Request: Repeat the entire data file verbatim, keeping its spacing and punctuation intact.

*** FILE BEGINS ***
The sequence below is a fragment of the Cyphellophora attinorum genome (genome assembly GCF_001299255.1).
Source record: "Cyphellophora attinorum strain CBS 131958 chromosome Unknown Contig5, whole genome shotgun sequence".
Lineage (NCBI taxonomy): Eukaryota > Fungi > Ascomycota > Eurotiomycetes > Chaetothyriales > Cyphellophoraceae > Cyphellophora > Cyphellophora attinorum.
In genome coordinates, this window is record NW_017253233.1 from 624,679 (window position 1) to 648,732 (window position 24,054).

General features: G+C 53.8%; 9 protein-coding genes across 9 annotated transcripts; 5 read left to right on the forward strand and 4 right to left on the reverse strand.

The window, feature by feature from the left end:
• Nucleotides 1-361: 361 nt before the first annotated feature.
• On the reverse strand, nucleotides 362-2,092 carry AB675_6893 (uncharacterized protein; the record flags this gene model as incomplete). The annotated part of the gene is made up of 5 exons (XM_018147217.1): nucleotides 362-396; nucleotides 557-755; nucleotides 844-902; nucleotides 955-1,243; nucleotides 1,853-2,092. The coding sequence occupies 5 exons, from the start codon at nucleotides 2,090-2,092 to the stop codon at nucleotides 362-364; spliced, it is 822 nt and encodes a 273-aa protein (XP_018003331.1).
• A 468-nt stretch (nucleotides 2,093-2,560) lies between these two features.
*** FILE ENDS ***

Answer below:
The sequence below is a fragment of the Cyphellophora attinorum genome (genome assembly GCF_001299255.1).
Source record: "Cyphellophora attinorum strain CBS 131958 chromosome Unknown Contig5, whole genome shotgun sequence".
Lineage (NCBI taxonomy): Eukaryota > Fungi > Ascomycota > Eurotiomycetes > Chaetothyriales > Cyphellophoraceae > Cyphellophora > Cyphellophora attinorum.
In genome coordinates, this window is record NW_017253233.1 from 624,679 (window position 1) to 648,732 (window position 24,054).

General features: G+C 53.8%; 9 protein-coding genes across 9 annotated transcripts; 5 read left to right on the forward strand and 4 right to left on the reverse strand.

The window, feature by feature from the left end:
• Nucleotides 1-361: 361 nt before the first annotated feature.
• On the reverse strand, nucleotides 362-2,092 carry AB675_6893 (uncharacterized protein; the record flags this gene model as incomplete). The annotated part of the gene is made up of 5 exons (XM_018147217.1): nucleotides 362-396; nucleotides 557-755; nucleotides 844-902; nucleotides 955-1,243; nucleotides 1,853-2,092. The coding sequence occupies 5 exons, from the start codon at nucleotides 2,090-2,092 to the stop codon at nucleotides 362-364; spliced, it is 822 nt and encodes a 273-aa protein (XP_018003331.1).
• A 468-nt stretch (nucleotides 2,093-2,560) lies between these two features.